Heat redistribution related to the induction of general or block anaesthesia is the basic mechanism decreasing the temperature in the initial stage of anaesthesia, associated with a thermal gradient of several degrees between the core and periphe­ral compartment; as a result, after peripheral vaso­dilation, heat is transferred to the area with a lower temperature. A reduction in the heat gradient can therefore limit the incidence of this adverse phenomenon. An effective method of decreasing the inter-compartment temperature difference is to supply heat from the outside to the colder periphe­ral compartment using prewarming prior to the induction of anaesthesia. The randomised clinical trials and meta-analyses have shown convincing evidence for the effectiveness of this type of mana­gement both in preventing intraoperative hypothermia [31, 32, 62, 63] and decreasing the extent of this complication [64]. Active warming of the patient’s body surface using recognized methods before the induction of anaesthesia, even for 10–15 minutes, effectively prevents redistribution-related decreases in the patient’s core temperature during the first period of anaesthesia [63, 65–67] (level of evidence 1; strength of recommendation A). Considering the above, in the procedures carried out under general anaesthesia with the anti­cipated duration not exceeding 60 minutes, pre-emptive warming may prove to be the basic and sufficient intervention to prevent intraoperative hypothermia. In the majority of the available studies on pre-emptive warming, the FAW method is used. One study regarding warming with a chemical heating blanket has demonstrated better but clearly unsatisfactory results of such a warming method, as compared to additional layers of passive insulation, (incidence of intraoperative hypothermia 39% vs. 60%, respectively) [68]. It is recommended to counteract intraoperative hypothermia in the subsequent stages of surgery, as this prevents heat loss from the skin surface, which eliminates the temperature difference between the patient’s body surface and the environment. It is also suggested to use active methods of intraoperative warming throughout the surgical procedure [6, 7, 9]. The recommended method is to use FAW systems with disposable heating mattresses placed under the patient or coverings over the intraoperatively accessible area (disposable heating blankets). Alternatively, electrical systems may be used, the effectiveness of which is sufficient when a heating blanket placed over the patient and a heating mattress are simultaneously applied [6, 7] (level of evidence 1; strength of recommendation A).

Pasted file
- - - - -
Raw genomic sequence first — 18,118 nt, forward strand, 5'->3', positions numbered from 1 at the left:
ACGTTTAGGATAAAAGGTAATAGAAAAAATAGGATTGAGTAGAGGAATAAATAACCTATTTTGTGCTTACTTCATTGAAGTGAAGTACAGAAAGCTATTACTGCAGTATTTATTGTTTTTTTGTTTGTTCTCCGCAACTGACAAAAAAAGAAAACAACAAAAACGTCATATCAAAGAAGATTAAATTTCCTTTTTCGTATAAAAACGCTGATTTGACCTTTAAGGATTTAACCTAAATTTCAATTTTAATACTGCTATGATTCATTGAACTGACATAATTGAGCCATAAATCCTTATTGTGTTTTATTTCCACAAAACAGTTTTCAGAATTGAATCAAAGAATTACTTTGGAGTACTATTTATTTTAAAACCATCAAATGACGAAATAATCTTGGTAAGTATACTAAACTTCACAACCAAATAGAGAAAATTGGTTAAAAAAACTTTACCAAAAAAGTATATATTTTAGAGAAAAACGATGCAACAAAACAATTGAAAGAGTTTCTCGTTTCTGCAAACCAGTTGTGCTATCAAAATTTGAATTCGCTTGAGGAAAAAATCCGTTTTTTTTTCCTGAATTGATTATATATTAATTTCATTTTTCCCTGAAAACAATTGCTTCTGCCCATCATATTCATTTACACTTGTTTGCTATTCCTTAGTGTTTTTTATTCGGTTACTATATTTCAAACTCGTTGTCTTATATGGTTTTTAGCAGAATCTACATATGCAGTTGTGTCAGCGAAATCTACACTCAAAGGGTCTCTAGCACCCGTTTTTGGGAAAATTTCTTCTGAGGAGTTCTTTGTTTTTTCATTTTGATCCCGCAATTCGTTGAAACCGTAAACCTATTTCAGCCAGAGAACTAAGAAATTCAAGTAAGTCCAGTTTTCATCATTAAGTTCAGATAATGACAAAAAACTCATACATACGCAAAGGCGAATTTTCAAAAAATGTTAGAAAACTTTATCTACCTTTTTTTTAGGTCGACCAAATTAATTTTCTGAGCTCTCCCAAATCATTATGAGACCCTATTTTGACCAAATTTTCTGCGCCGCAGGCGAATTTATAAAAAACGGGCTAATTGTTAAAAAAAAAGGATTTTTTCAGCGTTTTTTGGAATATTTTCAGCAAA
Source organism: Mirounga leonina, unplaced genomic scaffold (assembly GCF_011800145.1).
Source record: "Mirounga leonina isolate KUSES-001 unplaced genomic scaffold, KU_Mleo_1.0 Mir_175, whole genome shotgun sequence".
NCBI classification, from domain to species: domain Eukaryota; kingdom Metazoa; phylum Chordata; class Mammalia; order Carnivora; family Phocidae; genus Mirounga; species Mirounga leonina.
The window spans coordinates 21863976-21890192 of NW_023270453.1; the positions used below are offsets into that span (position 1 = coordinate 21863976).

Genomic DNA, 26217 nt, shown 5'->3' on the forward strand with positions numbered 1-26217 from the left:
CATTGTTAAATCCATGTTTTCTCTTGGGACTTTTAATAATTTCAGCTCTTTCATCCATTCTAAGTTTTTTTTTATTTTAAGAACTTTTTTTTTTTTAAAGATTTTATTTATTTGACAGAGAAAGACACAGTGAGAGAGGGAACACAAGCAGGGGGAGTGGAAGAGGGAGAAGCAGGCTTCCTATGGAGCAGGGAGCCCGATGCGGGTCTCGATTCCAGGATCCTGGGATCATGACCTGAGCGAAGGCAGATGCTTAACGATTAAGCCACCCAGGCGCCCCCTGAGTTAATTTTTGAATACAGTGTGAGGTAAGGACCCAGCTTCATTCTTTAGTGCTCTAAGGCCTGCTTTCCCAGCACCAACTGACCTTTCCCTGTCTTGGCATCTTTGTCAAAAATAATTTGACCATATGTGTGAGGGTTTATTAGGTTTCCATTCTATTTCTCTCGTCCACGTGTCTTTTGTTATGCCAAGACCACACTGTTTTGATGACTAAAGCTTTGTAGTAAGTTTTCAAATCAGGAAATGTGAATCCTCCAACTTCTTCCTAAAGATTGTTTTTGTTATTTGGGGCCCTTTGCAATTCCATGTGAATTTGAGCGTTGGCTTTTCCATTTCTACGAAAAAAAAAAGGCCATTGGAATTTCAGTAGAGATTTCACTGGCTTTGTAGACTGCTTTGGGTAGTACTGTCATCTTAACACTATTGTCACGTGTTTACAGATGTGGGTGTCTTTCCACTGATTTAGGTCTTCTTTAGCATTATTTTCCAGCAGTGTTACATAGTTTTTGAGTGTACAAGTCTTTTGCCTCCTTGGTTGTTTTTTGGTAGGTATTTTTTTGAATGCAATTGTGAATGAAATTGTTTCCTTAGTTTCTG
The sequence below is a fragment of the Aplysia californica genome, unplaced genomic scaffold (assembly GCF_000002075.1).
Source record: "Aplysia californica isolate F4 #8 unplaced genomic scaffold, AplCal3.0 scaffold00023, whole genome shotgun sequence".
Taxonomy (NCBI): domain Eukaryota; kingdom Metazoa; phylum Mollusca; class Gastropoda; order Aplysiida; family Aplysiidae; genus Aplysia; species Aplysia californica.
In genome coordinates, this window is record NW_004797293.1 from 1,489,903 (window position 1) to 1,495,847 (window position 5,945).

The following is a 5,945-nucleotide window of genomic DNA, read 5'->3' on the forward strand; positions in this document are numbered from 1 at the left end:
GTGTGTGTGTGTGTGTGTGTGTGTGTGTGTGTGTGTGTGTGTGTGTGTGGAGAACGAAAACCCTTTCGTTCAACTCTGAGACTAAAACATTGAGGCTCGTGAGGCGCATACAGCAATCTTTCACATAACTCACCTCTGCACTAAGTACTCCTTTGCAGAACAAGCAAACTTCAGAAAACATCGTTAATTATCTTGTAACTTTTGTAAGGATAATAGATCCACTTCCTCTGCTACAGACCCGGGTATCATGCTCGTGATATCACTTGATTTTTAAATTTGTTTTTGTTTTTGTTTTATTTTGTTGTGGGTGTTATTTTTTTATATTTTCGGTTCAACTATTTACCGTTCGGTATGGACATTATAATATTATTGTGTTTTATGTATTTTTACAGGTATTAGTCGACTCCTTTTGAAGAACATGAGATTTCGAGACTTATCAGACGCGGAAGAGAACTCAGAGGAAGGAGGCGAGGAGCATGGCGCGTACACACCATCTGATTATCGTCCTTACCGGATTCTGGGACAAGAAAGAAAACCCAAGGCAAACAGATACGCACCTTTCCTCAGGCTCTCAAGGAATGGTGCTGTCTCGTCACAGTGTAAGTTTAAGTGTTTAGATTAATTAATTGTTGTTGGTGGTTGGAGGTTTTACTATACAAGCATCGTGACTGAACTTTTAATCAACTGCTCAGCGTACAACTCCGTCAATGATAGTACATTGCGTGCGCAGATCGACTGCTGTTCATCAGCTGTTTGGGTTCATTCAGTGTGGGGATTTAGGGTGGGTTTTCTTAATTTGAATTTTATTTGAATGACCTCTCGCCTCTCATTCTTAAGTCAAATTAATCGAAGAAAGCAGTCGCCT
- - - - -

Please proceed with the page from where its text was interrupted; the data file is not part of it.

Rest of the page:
Warming of infusion fluids and blood products

Perioperative use of significant volumes of infusion fluids at ambient temperature ( in the operating room) contributes to a reduction in core temperature, as body heat has to be expended to warm the intravenously transfused volume to core temperature [14]. Warming of infusion fluids to 37–41°C facilitates the maintenance of normothermia when used together with warming of the intraoperatively accessible body surface area; the benefit of using fluid warming alone is about 0.5°C. Based on a meta-analysis of 19 available clinical trials, it is recommended to use warmed infusion fluids to maintain perioperative normothermia [68] (level of evidence 1; strength of recommendation B). The results of meta-analysis of studies on restricting hypothermia during Caesarean sections are similar; in 8 out of 13 analysed studies, the use of warmed infusion fluids was the only form of active prevention of hypothermia, significantly reducing intraoperative temperature decreases and incidences of muscle tremor [70]. The currently available devices for warming intravenous fluids are based on many technologies – from warm air circulation to microwave technology. Each system certified for perioperative use is capable of providing appropriate protection against overheating, often also regulation of the set temperature. It is recommended to use the devices in which the infusion fluid or blood preparation has the shortest possible way to the intravenous cannula after warming, which prevents re-cooling during the flow through the transfusion apparatus. Fluids warmed in warmers to 39°C supplied by the transfusion apparatus of standard length (160–180 cm) are cooled to a temperature of approx. 30°C during their supply at a speed of 1000 mL h–1 at an operating room temperature of 23°C, which significantly reduces the benefits of earlier warming [71]. Furthermore, a randomised trial comparing the use of previously warmed preparations (stored at 41°C for 8 hours) and flow fluid warming systems has shown similar effectiveness of these two methods when the supply of crystalloids is rapid (1000 mL for 30 min) [72]. The data reported in the studies concerning the use of warmed irrigation fluids to prevent the development of intraoperative hypothermia have shown dubious benefits of such an intervention when used alone. However, due to a small number of relevant publications, its effectiveness cannot be explicitly assessed, especially when the use of warm irrigation fluids is combined with other methods to maintain normothermia [69] (level of evidence 2, strength of recommendation B). Despite the extensive discussion on possible factors affecting the quality of blood preparations, both the storage time and the method of administration, the appropriate and exclusive use of dedicated devices is a standard in the light of applicable law [73].

Summary

Preoperative period